Earth Sciences Department, Utrecht University, 3584 CB Utrecht, the Netherlands; Copernicus Institute of Sustainable Development, Utrecht University, 3584 CB Utrecht, the Netherlands; KWR Water Cycle Research Institute, 3433 PE Nieuwegein, the Netherlands. Electronic address: [Email]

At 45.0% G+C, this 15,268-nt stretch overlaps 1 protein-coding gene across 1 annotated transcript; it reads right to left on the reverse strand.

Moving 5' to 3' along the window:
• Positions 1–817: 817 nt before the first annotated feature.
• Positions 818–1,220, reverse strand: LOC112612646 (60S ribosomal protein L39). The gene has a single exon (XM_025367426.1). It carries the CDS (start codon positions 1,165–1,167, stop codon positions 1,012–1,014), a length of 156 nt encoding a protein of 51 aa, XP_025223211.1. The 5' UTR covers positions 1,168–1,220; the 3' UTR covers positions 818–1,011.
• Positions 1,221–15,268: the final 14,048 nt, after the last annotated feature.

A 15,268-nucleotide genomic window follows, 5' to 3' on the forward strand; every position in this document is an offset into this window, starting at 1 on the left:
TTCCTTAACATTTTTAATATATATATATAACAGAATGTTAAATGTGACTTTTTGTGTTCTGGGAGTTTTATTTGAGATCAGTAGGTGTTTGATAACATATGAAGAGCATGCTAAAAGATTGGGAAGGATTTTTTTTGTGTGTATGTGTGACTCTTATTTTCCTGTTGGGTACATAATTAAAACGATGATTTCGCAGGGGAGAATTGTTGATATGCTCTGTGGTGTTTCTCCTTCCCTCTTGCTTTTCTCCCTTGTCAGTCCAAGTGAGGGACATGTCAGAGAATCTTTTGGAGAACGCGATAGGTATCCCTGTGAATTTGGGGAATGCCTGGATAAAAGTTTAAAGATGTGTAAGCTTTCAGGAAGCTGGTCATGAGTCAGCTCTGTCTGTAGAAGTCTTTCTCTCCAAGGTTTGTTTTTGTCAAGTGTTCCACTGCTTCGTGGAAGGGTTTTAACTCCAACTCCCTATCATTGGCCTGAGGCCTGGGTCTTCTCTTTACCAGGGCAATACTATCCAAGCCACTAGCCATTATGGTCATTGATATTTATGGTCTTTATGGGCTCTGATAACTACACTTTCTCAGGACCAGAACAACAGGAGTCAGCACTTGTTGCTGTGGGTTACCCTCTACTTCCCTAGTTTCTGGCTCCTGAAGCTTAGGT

Methane leaking at depth from hydrocarbon wells poses an environmental and safety hazard. However, determining the occurrence and magnitude of gas migration at ground surface is challenging, as part of the leaking gas is retained during upward migration. We investigated migration through unconsolidated sedimentary aquifers using a two-phase, two-component (water and methane) flow and transport model constructed in DuMux. A sensitivity analysis for migration through a 60 m thick sandy aquifer showed that retention by dissolution can be significant even with low groundwater Darcy velocities of 1 m.yr-1. Retention was negligible in the absence of groundwater flow. Besides groundwater velocity, both hydrogeological (permeability, entry pressure, pore-size distribution, and residual gas saturation) and leakage conditions (depth, magnitude and spatial dimensions) determined model outcomes. Additional simulations with interbedded finer grained sediments resulted in substantial lateral spreading of migrating gas. This delayed upward migration and enhanced retention in overlying sandy units where groundwater velocities are highest. Overall, the results of this study show that for unconsolidated aquifer systems and the most commonly observed leakage rates (0.1-10 m3.d-1), significant amounts of migrating methane can be retained due to dissolution into laterally flowing groundwater. Consequently, resulting atmospheric methane emissions above such leaks may be delayed with decades after the onset of leakage, significantly reduced, or prevented entirely.